Derix, James L

James Lynwood Derix was born on October 20, 1916 to Charles and Verna Derix who lived in Phoenixville, Pennsylvania. James was the older of two children. 

James, who like to be called “Jim”, attended the Memorial Junior High School in Phoenixville which is where the famed 1957 movie The Blob was filmed. James left school before graduation to help support the family.

His brother Calvin remembers his big brother as stocky and strong as a bull. He was easygoing, hard to get mad. James enjoyed finding gasoline engines in junk yards and rebuilding them. He was not big on playing sports, but he loved to swim. James worked at the Weiland Meat Packing Plant in Phoenixville. 
Army Logo Shadow
James married his wife Elizabeth of Ambler, Pennsylvania in 1941.

James was drafted into the Army in 1941. After basic training, he was assigned to the 329th Infantry Regiment, 83rd Infantry “Thunderbolt” Division, which was activated at Camp Atterbury, Indiana. James’ regiment practiced maneuvers in Tennessee, Kentucky and New York. They embarked for England in April, 1944.

Leading elements of the 83rd went ashore on Omaha Beach in Normandy on June 19th. They waited on board transports weathering a week-long, sever storm that wreaked havoc with the temporary port facilities built off the beaches. There was no port in the area. The Americana and British addressed the lack of ports by prefabricating floating docks, break waters, and long floating causeways.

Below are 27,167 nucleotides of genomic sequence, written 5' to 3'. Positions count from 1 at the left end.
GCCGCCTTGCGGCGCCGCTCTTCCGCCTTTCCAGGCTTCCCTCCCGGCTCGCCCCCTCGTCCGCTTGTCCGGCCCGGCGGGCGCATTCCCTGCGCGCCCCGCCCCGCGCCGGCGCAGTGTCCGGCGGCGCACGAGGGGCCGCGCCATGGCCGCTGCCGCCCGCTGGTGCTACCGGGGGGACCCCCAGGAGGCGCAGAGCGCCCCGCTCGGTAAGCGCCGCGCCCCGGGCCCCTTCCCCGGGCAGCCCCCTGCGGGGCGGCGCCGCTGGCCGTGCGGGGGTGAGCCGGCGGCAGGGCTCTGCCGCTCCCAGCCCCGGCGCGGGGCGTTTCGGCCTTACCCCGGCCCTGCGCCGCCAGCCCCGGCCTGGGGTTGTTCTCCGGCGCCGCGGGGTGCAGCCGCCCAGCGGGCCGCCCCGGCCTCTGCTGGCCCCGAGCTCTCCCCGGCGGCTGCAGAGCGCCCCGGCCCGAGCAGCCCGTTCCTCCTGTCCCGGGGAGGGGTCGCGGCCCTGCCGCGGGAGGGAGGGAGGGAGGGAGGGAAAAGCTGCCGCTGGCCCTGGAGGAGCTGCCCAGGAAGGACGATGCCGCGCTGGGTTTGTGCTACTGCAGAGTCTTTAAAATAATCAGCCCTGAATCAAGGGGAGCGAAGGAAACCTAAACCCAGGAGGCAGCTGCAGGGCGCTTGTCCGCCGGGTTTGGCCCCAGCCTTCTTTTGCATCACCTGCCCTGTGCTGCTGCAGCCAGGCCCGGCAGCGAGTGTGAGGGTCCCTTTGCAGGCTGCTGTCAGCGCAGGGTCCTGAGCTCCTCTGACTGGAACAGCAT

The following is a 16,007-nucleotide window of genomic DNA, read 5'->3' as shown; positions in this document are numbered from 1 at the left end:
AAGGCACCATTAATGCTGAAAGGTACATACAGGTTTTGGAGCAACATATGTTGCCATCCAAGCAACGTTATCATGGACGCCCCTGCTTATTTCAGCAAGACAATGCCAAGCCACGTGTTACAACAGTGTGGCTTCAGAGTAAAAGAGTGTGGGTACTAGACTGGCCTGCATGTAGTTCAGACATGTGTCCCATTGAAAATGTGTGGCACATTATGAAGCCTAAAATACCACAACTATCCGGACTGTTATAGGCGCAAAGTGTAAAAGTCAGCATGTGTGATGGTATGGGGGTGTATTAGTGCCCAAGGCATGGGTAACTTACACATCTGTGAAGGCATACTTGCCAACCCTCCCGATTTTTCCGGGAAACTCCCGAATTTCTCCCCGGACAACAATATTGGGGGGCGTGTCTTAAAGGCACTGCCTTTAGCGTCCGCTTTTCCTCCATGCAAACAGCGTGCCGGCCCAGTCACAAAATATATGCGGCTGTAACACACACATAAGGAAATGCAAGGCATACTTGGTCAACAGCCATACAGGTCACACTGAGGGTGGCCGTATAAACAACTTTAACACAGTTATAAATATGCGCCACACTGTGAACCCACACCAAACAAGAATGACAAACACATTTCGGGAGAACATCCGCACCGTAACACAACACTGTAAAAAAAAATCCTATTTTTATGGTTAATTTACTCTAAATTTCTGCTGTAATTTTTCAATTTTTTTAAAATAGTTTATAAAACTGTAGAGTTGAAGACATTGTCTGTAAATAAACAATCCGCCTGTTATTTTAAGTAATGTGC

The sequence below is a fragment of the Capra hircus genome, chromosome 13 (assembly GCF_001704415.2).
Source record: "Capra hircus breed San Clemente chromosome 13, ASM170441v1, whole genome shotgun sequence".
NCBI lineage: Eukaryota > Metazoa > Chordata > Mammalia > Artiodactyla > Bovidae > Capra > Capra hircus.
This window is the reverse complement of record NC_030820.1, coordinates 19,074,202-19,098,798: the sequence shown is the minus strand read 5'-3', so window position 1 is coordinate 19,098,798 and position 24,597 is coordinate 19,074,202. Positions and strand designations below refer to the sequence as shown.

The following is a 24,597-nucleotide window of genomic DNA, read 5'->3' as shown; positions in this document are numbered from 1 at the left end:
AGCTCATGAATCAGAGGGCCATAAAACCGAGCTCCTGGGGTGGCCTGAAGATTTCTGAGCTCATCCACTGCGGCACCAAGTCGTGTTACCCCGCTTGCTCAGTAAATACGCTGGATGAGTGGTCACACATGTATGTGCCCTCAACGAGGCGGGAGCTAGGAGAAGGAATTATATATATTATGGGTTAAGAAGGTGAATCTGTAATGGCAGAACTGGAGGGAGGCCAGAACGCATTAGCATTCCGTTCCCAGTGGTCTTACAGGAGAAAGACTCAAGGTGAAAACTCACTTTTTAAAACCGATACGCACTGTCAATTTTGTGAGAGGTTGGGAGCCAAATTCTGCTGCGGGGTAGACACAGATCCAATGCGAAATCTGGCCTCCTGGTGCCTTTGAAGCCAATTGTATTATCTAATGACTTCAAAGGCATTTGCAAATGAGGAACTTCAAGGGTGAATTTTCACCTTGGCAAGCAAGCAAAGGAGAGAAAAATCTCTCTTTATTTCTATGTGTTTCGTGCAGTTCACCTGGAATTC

The 83rd  relieved the 101st Airborne in the Carentan Peninsula in late June. They slowly fought through the French hedgerows with heavy casualties, some of the toughest fighting in the European theater. The Carentan area was defended by german troops, mostly SS

The French hedgerows permeated the area. They divided numerous small fields, and consisted of thick hedges planted on top of earthen and stone walls 4-10' high. Allied troops crossing the open fields were often mowed down by crack German troops who were well concealed in the thick hedges, lying in wait for the soldiers. Each hedgerow became a battle in itself, with very heavy casualties. Later in the battle, an American Sergeant came up with an idea - using scrap metal to form a type of toothed plow which he welded onto the front of a tank, he plowed through the hedgerows.

Private James Lynwood Derix Died Of Wounds on July 7, 1944. James was buried in a local cemetery. At his family's request, his remains were returned in 1948. On July 20th, James was buried with full military honors at the Beverly National Cemetery in Beverly, NJ. 
Infantrymen attempting to cross a hedgerow in Normandy, France, 1944


Research by Don Wambold, WCMSC